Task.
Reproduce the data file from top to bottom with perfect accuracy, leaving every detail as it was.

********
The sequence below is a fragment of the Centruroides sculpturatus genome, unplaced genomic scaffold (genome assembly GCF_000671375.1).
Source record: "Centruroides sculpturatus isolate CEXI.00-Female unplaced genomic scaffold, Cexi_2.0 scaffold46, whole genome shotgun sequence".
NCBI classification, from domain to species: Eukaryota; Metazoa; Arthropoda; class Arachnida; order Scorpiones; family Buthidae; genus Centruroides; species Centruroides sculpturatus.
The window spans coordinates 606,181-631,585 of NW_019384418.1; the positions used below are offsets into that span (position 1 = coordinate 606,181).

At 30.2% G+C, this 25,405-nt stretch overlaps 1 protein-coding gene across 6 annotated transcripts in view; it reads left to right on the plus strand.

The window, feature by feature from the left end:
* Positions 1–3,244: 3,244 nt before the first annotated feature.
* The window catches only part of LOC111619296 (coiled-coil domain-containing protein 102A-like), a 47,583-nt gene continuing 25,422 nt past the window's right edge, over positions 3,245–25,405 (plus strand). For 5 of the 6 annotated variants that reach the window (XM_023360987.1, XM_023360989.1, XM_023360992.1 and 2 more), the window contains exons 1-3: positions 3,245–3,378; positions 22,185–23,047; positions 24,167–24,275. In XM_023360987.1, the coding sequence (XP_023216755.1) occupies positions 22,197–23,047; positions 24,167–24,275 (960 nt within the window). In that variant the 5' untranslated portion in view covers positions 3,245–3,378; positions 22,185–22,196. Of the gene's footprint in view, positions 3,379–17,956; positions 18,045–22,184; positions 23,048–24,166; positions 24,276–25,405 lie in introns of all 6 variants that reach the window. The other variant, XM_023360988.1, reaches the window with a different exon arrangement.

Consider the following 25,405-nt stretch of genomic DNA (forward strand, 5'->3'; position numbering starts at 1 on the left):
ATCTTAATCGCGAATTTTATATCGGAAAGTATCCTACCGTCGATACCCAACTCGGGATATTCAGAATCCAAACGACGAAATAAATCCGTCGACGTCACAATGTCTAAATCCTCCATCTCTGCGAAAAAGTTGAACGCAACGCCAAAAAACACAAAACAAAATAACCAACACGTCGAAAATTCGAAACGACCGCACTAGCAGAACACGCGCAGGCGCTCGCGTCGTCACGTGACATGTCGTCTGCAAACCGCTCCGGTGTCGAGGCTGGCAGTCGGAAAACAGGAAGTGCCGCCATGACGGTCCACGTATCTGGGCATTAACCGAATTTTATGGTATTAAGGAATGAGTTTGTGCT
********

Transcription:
The sequence below is a fragment of the Centruroides sculpturatus genome, unplaced genomic scaffold (genome assembly GCF_000671375.1).
Source record: "Centruroides sculpturatus isolate CEXI.00-Female unplaced genomic scaffold, Cexi_2.0 scaffold46, whole genome shotgun sequence".
NCBI classification, from domain to species: Eukaryota; Metazoa; Arthropoda; class Arachnida; order Scorpiones; family Buthidae; genus Centruroides; species Centruroides sculpturatus.
The window spans coordinates 606,181-631,585 of NW_019384418.1; the positions used below are offsets into that span (position 1 = coordinate 606,181).

At 30.2% G+C, this 25,405-nt stretch overlaps 1 protein-coding gene across 6 annotated transcripts in view; it reads left to right on the plus strand.

The window, feature by feature from the left end:
* Positions 1–3,244: 3,244 nt before the first annotated feature.
* The window catches only part of LOC111619296 (coiled-coil domain-containing protein 102A-like), a 47,583-nt gene continuing 25,422 nt past the window's right edge, over positions 3,245–25,405 (plus strand). For 5 of the 6 annotated variants that reach the window (XM_023360987.1, XM_023360989.1, XM_023360992.1 and 2 more), the window contains exons 1-3: positions 3,245–3,378; positions 22,185–23,047; positions 24,167–24,275. In XM_023360987.1, the coding sequence (XP_023216755.1) occupies positions 22,197–23,047; positions 24,167–24,275 (960 nt within the window). In that variant the 5' untranslated portion in view covers positions 3,245–3,378; positions 22,185–22,196. Of the gene's footprint in view, positions 3,379–17,956; positions 18,045–22,184; positions 23,048–24,166; positions 24,276–25,405 lie in introns of all 6 variants that reach the window. The other variant, XM_023360988.1, reaches the window with a different exon arrangement.

Consider the following 25,405-nt stretch of genomic DNA (forward strand, 5'->3'; position numbering starts at 1 on the left):
ATCTTAATCGCGAATTTTATATCGGAAAGTATCCTACCGTCGATACCCAACTCGGGATATTCAGAATCCAAACGACGAAATAAATCCGTCGACGTCACAATGTCTAAATCCTCCATCTCTGCGAAAAAGTTGAACGCAACGCCAAAAAACACAAAACAAAATAACCAACACGTCGAAAATTCGAAACGACCGCACTAGCAGAACACGCGCAGGCGCTCGCGTCGTCACGTGACATGTCGTCTGCAAACCGCTCCGGTGTCGAGGCTGGCAGTCGGAAAACAGGAAGTGCCGCCATGACGGTCCACGTATCTGGGCATTAACCGAATTTTATGGTATTAAGGAATGAGTTTGTGCT